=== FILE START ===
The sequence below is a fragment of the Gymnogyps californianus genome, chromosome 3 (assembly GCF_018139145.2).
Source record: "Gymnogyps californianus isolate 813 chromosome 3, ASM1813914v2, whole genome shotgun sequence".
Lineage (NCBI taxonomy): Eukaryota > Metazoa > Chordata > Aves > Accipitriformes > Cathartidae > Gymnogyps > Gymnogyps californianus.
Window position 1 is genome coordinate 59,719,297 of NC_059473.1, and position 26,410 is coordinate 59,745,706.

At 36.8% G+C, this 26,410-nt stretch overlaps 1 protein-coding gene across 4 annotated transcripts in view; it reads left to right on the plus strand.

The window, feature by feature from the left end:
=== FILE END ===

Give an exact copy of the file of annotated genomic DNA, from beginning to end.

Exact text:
The sequence below is a fragment of the Gymnogyps californianus genome, chromosome 3 (assembly GCF_018139145.2).
Source record: "Gymnogyps californianus isolate 813 chromosome 3, ASM1813914v2, whole genome shotgun sequence".
Lineage (NCBI taxonomy): Eukaryota > Metazoa > Chordata > Aves > Accipitriformes > Cathartidae > Gymnogyps > Gymnogyps californianus.
Window position 1 is genome coordinate 59,719,297 of NC_059473.1, and position 26,410 is coordinate 59,745,706.

At 36.8% G+C, this 26,410-nt stretch overlaps 1 protein-coding gene across 4 annotated transcripts in view; it reads left to right on the plus strand.

The window, feature by feature from the left end: